Friday, September 14, 2012

Many paths to the summit

There have been recent incidents where one of the great religion's followers felt hurt and offended (and probably frightened) by those of another.  So, Huston Smith's fine writing about Hinduism's official take (not always actual actions, certainly, but the ideal) on plurality of religions seems relevant.

That Hinduism has shared her land for centuries with Jains, Buddhists, Parsees, Muslims, Sikhs, and Christians may help explain a final idea that comes out more clearly through her than through the other great religions; namely, her conviction that the various major religions are alternate paths to the same goal. To claim salvation as the monopoly of any one religion is like claiming that God can be found in this room but not the next, in this attire but not another. Normally, people will follow the path that rises from the plains of their own civilization; those who circle the mountain, trying to bring others around to their paths, are not climbing. In practice India's sects have often been fanatically intolerant, but in principle most have been open. Early on, the Vedas announced Hinduism's classic contention that the various religions are but different languages through which God speaks It is possible to climb life's mountain from any side, but when the top is reached the trails converge. At base, in the foothills of theology, ritual, and organizational structure, the religions are distinct. Differences in culture, history, geography, and collective temperament all make for diverse starting points. Far from being deplorable, this is good; it adds richness to the totality of the human venture. Is life not more interesting for the varied contributions of Confucianists, Taoists, Buddhists, Muslims, Jews, and Christians? "How artistic," writes a contemporary Hindu, "that there should be room for such variety—how rich the texture is, and how much more interesting than if the Almighty had decreed one antiseptically safe, exclusive, orthodox way. Although he is Unity, God finds, it seems, his recreation in variety!" But beyond these differences, the same goal beckons. For evidence of this, one of Hinduism's nineteenth-century saints sought God successively through the practices of a number of the world's great religions. In turn he sought God through the person of Christ, the imageless, God-directed teachings of the Koran, and a variety of Hindu God-embodiments. In each instance the result was the same: The same God (he reported) was revealed, now incarnate in Christ, now speaking through the Prophet Muhammad, now in the guise of Vishnu the Preserver or Shiva the Completer. Out of these experiences came a set of teachings on the essential unity of the great religions that comprise Hinduism's finest voice on this topic.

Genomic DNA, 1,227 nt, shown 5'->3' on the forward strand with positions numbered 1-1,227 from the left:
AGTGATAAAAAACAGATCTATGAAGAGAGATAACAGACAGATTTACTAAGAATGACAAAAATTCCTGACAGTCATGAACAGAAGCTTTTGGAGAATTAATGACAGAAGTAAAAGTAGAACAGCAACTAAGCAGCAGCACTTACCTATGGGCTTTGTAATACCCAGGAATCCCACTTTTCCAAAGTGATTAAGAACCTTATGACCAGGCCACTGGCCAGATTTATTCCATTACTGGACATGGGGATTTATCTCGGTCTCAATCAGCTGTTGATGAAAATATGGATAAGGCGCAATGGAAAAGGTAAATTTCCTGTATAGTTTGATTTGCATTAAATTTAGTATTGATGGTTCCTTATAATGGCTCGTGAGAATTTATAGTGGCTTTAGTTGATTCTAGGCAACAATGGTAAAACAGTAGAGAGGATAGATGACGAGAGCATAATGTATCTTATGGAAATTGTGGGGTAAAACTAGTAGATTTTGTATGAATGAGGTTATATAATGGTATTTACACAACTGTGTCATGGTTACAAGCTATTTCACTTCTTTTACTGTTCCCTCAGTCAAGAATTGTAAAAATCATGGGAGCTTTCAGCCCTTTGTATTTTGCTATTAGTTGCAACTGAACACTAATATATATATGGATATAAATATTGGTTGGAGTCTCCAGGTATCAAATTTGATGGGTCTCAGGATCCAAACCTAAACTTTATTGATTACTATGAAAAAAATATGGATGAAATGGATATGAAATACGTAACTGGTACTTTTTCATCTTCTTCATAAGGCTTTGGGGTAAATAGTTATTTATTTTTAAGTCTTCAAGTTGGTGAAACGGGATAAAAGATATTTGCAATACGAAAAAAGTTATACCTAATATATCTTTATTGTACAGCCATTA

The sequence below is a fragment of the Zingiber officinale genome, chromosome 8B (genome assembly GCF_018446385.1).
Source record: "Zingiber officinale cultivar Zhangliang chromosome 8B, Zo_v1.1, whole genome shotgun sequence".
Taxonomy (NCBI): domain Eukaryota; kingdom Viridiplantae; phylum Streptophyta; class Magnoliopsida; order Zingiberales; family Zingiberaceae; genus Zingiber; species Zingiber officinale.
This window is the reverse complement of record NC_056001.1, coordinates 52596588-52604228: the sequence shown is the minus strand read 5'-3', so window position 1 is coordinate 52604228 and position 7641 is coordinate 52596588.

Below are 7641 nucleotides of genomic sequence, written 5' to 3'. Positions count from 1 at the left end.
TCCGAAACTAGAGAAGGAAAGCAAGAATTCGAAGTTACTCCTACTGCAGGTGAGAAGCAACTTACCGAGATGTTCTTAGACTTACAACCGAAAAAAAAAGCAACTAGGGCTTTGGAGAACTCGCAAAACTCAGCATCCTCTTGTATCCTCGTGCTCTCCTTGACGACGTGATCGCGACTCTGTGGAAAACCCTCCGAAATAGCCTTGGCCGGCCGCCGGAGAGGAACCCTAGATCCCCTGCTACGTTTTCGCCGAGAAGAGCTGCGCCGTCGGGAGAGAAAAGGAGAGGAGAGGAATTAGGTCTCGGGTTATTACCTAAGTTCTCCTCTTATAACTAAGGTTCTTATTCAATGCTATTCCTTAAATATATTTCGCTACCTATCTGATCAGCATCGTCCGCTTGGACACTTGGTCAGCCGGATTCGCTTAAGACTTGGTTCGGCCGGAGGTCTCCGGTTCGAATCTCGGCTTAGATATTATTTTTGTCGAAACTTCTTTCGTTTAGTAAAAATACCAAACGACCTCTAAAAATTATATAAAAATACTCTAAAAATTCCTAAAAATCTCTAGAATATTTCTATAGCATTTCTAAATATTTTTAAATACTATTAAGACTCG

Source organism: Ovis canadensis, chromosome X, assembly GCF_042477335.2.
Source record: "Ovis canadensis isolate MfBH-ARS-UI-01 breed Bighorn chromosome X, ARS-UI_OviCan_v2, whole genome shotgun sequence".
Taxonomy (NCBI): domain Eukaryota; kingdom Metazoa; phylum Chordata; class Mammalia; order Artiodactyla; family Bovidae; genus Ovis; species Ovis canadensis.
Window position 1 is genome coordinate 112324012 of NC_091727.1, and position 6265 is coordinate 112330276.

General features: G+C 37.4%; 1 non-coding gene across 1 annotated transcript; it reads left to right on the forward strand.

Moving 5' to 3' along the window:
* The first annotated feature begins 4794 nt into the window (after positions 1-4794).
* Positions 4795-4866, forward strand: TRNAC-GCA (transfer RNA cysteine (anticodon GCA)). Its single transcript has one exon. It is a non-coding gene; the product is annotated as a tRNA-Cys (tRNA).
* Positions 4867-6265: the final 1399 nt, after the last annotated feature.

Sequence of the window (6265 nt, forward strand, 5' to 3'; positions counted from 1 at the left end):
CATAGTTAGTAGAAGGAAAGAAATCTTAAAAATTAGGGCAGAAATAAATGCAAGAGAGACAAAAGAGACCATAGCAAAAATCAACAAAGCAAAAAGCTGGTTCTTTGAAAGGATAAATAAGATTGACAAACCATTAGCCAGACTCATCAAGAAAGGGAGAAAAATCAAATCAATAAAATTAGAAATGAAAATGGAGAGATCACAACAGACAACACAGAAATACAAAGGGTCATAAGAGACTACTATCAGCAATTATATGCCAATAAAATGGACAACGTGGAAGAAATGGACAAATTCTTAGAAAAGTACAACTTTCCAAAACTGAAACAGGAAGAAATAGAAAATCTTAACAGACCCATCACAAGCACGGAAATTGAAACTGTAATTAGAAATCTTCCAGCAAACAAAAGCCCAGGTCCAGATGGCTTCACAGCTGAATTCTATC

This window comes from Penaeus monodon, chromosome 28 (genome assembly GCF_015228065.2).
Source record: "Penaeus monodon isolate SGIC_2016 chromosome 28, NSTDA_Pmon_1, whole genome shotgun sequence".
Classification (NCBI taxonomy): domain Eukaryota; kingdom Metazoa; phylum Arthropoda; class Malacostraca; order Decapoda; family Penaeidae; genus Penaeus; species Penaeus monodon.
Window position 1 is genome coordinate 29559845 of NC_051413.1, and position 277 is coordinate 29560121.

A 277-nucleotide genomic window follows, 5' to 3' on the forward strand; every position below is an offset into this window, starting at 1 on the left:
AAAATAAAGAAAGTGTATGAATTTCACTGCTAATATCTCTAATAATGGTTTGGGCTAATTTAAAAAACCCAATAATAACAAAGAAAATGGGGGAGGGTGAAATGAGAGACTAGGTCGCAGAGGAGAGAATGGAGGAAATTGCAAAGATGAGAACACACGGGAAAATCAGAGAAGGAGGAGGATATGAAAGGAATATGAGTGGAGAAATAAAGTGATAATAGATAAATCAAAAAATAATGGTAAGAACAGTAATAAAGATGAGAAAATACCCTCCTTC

Smith, Huston (2004-05-10). The World's Religions, Revised and Updated (Plus) (Kindle Locations 1626-1647). Harper Collins, Inc.. Kindle Edition.

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